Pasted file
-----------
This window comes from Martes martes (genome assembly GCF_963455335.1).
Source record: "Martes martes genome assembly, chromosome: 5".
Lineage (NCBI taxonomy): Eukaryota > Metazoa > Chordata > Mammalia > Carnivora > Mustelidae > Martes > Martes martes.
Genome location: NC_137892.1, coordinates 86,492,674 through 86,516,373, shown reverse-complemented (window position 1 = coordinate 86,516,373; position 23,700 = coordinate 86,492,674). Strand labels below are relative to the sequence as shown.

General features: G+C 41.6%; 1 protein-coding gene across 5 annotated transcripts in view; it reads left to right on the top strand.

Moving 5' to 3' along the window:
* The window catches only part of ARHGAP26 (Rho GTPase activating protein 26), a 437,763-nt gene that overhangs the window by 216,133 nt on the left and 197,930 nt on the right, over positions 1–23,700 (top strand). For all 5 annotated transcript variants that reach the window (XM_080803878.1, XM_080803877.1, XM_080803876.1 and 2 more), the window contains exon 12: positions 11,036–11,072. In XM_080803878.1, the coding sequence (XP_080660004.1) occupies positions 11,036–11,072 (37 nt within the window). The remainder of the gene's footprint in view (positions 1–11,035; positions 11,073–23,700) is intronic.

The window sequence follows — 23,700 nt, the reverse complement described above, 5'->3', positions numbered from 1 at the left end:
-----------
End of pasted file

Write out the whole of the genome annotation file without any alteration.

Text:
This window comes from Martes martes (genome assembly GCF_963455335.1).
Source record: "Martes martes genome assembly, chromosome: 5".
Lineage (NCBI taxonomy): Eukaryota > Metazoa > Chordata > Mammalia > Carnivora > Mustelidae > Martes > Martes martes.
Genome location: NC_137892.1, coordinates 86,492,674 through 86,516,373, shown reverse-complemented (window position 1 = coordinate 86,516,373; position 23,700 = coordinate 86,492,674). Strand labels below are relative to the sequence as shown.

General features: G+C 41.6%; 1 protein-coding gene across 5 annotated transcripts in view; it reads left to right on the top strand.

Moving 5' to 3' along the window:
* The window catches only part of ARHGAP26 (Rho GTPase activating protein 26), a 437,763-nt gene that overhangs the window by 216,133 nt on the left and 197,930 nt on the right, over positions 1–23,700 (top strand). For all 5 annotated transcript variants that reach the window (XM_080803878.1, XM_080803877.1, XM_080803876.1 and 2 more), the window contains exon 12: positions 11,036–11,072. In XM_080803878.1, the coding sequence (XP_080660004.1) occupies positions 11,036–11,072 (37 nt within the window). The remainder of the gene's footprint in view (positions 1–11,035; positions 11,073–23,700) is intronic.

The window sequence follows — 23,700 nt, the reverse complement described above, 5'->3', positions numbered from 1 at the left end: